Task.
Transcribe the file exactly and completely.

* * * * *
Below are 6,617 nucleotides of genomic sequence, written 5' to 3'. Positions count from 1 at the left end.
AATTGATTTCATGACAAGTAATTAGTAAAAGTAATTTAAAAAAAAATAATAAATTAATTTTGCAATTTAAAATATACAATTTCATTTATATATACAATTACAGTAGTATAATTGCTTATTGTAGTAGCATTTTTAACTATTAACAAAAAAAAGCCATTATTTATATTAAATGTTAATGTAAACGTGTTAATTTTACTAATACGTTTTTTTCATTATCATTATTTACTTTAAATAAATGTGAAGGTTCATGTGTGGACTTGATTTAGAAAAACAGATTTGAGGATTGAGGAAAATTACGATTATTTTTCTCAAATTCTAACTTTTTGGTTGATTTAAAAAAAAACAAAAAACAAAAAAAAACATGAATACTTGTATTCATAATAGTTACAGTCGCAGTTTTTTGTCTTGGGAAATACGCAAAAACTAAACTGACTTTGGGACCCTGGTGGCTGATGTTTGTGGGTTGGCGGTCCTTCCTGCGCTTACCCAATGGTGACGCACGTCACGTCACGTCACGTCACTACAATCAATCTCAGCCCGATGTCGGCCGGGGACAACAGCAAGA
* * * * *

Below are 6,617 nucleotides of genomic sequence, written 5' to 3'. Positions count from 1 at the left end.
AATTGATTTCATGACAAGTAATTAGTAAAAGTAATTTAAAAAAAAATAATAAATTAATTTTGCAATTTAAAATATACAATTTCATTTATATATACAATTACAGTAGTATAATTGCTTATTGTAGTAGCATTTTTAACTATTAACAAAAAAAAGCCATTATTTATATTAAATGTTAATGTAAACGTGTTAATTTTACTAATACGTTTTTTTCATTATCATTATTTACTTTAAATAAATGTGAAGGTTCATGTGTGGACTTGATTTAGAAAAACAGATTTGAGGATTGAGGAAAATTACGATTATTTTTCTCAAATTCTAACTTTTTGGTTGATTTAAAAAAAAACAAAAAACAAAAAAAAACATGAATACTTGTATTCATAATAGTTACAGTCGCAGTTTTTTGTCTTGGGAAATACGCAAAAACTAAACTGACTTTGGGACCCTGGTGGCTGATGTTTGTGGGTTGGCGGTCCTTCCTGCGCTTACCCAATGGTGACGCACGTCACGTCACGTCACGTCACTACAATCAATCTCAGCCCGATGTCGGCCGGGGACAACAGCAAGA